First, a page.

First Person

There is such a thing as too much solitude, no question.  Many people have it — while some good souls find themselves dragged under by the endless demands of others with little time left for themselves.  The sword is sharp on both sides, and like anyone with a bit of sense knows, it’s best to stay clear of the edges of sharp swords.   Moderation, in media res, and so forth.

“You have to get out more,” she said.

“Without a doubt,” he, I, they said.    

I did some research on a humanistic educational theory that parents developed to bring a love of life and beauty back to the young children of their war torn region. Reggio Emilia, as it is called, centers, like my program, on listening to what the children care about and helping them pursue it in all its colors, flavors, quirky child-driven nuance.   Used mostly for very young children, it sets them on a path of loving nature, and creativity, and gets them in the habit of treasuring and following what they love.   Following what children love was not a major characteristic of life under Mussolini, or Hitler, for that matter.  Following what you love, with attentive adult guides, is probably the best way to learn, though.

I was concerned, before I first started doing the workshops, that today’s children, watching an unprecedented amount of flashy content on TV and other screens, would not be creative, would ape what they see in video games and the like.   I was relieved to see the creativity flow with little reference to the media they consume all day.  In mixed groups, girls and boys and different ages, even violence, a signature of our culture, was not pronounced in the animation they made.  Kids played with the materials, experimented, thought up ideas, tried them, piggy backed on other ideas.  They were protean in their creativity and had little inclination to look back and refine even their most brilliant ideas; they had new ideas they wanted to try out.

First person– everybody is the protagonist of their own life, wants to be, needs to be appreciated as unique and special, even if only by one other person.  The billion blahgs and facebook pages demonstrate this deep human need to be seen as special.   Now we’re back to Reggio Emilia.  Each child in that classroom is treated as a unique and equal partner, no more fascist hierarchy where obedience is do or die. Some kids are verbal, some kids are builders, mechanics, engineers, some need to move all day, others to sit quietly.  Reggio Emilia, from what I can tell, embraces these differences, recognizes the value of each style as having something important to contribute, lovingly encourages the individuality of each kid in the context of a caring, sharing community.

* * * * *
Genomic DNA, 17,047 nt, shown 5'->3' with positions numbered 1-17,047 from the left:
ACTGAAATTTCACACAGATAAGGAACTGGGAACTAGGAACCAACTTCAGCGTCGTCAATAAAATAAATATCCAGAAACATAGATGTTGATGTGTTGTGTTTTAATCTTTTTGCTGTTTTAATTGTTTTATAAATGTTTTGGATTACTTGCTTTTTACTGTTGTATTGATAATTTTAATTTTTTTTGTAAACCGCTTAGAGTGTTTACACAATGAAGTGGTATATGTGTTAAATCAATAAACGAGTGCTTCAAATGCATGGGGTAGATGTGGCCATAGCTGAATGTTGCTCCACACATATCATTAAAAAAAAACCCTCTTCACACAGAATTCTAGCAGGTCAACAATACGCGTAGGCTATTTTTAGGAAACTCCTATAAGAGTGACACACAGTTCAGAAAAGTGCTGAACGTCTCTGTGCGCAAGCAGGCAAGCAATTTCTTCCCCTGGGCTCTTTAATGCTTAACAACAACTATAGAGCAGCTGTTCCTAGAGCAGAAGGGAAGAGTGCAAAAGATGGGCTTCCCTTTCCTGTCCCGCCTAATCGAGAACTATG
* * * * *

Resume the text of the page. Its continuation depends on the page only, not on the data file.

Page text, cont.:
I sent two friends my quick reaction to the tuition of one of a couple of NYC schools that practice the Reggio Emilia approach.  I prefaced the number with a “youch!” or an “ulp!”.  One friend wrote me back that everybody’s got to make a living and suggested I was being stubborn and foolish for not working with people who share my beliefs, even if they work for the children of parents who pay $39,000 tuition for kindergarten.  He had a point.   The other fellow sent me a link, which is here.  

The author of the linked piece describes the Reggio Emilia philosophy, lays out its origins in a war ravaged Italian village, and describes its embrace in some of the most expensive private schools around.   It goes on to suggest that maybe the approach would be appropriate for children raised in the war torn slums of our nation.  My thought exactly.